As sophomores settle in at Tufts, many are already thinking about off-campus housing for next year. This happens for a reason: Housing in the Medford and Somerville area has gotten increasingly expensive, while still being difficult to find. There is no doubt that Tufts University and its students play some role in this, but this trend isn’t just occurring in Medford and Somerville — it’s occurring in many cities across the country.
In Manhattan, the cost of rent is hitting a record high. The San Francisco Bay Area is infamous for its sky-high housing costs and lack of affordable housing which has led to more people being left without a home or forced to move. Inflation can explain some of this, but not all of it. In 2021, home prices across America increased by 20% while the inflation rate was only 7.5%, and in 2022, home prices rose by 10.3% against an inflation rate of 6.3%. Today, people are spending a much larger portion of their income on housing than ever before.
Economic theory tells us that more demand than supply leads to a shortage, causing prices to rise and prompting more suppliers to enter the market until the quantity supplied is equal to the quantity demanded. In other words, the housing supply should have increased as demand did, leading to the shortage being resolved. However, this has not happened in the housing market: supply has not kept up with increasing demand. For example, a study found that for every eight new jobs in San Francisco (which presumably bring more people to the city), only one home was added.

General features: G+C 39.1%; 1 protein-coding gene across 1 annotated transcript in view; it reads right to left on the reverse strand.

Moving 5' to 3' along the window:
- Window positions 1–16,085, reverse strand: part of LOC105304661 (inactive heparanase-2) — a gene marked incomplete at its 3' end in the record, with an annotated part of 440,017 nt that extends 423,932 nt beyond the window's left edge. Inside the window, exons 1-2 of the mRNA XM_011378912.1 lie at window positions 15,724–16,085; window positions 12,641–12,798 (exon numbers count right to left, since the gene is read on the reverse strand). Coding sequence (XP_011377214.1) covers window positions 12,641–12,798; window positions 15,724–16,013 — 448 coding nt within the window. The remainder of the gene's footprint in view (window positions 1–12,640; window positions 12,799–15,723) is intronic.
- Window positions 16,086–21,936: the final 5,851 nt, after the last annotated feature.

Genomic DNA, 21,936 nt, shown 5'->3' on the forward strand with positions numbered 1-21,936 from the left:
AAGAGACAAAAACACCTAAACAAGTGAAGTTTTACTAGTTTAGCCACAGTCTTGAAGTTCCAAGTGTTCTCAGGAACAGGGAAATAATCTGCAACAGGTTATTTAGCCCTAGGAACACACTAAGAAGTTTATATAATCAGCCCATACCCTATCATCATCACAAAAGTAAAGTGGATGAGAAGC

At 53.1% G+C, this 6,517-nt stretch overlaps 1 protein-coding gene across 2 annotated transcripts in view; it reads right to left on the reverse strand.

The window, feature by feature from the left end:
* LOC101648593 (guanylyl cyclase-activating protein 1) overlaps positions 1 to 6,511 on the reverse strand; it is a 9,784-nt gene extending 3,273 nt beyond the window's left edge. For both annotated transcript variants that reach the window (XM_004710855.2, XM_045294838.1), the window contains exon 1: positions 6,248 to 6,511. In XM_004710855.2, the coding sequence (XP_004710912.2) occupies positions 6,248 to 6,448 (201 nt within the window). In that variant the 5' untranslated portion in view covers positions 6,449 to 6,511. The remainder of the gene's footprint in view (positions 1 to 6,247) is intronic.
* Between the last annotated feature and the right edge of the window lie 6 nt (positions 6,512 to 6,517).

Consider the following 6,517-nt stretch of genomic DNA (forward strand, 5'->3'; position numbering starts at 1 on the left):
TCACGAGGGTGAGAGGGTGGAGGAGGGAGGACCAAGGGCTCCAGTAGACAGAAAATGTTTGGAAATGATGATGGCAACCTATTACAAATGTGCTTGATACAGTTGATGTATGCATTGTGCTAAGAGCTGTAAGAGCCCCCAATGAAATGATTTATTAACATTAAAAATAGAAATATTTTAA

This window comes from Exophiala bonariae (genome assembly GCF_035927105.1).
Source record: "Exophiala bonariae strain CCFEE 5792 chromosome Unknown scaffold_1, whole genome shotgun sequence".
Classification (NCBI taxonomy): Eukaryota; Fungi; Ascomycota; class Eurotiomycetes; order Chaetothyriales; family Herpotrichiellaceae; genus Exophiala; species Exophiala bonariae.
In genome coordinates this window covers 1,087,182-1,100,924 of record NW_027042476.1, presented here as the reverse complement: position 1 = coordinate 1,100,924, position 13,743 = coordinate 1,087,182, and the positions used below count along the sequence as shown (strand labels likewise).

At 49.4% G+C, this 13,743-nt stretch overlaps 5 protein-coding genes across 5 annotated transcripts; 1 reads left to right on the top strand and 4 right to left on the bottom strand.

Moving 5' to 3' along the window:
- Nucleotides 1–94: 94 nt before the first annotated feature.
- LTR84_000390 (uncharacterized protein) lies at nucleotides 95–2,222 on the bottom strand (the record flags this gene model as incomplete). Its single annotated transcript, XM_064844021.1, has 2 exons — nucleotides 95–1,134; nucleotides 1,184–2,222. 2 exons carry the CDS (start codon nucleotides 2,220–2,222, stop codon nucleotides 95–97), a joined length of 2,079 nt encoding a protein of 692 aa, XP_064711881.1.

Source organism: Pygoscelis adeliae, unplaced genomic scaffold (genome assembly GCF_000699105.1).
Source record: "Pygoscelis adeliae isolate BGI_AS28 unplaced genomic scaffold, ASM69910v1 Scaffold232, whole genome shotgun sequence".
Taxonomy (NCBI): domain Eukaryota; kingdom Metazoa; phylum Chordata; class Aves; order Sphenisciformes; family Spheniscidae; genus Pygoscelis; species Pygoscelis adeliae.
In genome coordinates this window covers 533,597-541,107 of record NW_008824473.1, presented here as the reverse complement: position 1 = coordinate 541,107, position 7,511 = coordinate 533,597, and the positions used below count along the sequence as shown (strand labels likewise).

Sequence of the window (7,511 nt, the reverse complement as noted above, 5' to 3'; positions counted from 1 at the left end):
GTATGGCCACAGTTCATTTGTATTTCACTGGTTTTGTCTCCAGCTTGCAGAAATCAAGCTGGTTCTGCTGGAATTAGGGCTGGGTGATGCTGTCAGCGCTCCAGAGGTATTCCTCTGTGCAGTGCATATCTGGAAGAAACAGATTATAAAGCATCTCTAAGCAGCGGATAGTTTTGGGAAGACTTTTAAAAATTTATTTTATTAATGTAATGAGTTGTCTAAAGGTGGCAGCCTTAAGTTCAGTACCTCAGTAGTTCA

The reasons for this are complex and contested, but zoning laws and other regulations play an undeniable role. Zoning laws are laws that regulate what type of housing can be built in various areas. In many communities, zoning laws ban multi-family housing, such as apartments, townhomes and duplexes. A 2019 New York Times analysis found that in many American cities, 75% of residential land has single-family zoning laws. There are a host of other housing regulations that make building housing harder, including minimum lot sizes, minimum parking requirements and density restrictions. An exception to this is Houston, which is largely free of zoning laws (though not completely) and is constantly passing regulation reforms to make building housing easier. Although Houston is not perfect, this difference in approach to zoning and other land use regulations has helped Houston make strides in tackling homelessness that the New York Times has called “remarkable,” most notably finding homes for 25,000 people without them. Houston builds housing much faster than cities such as San Jose, and analysis has found it is more affordable than other growing cities in the United States.
Houston shows that policies and regulation reforms designed to make it easier to build multi-unit housing are the path out of the housing affordability crisis we face. Such policies may not fix the national housing crisis, but they would be a key start.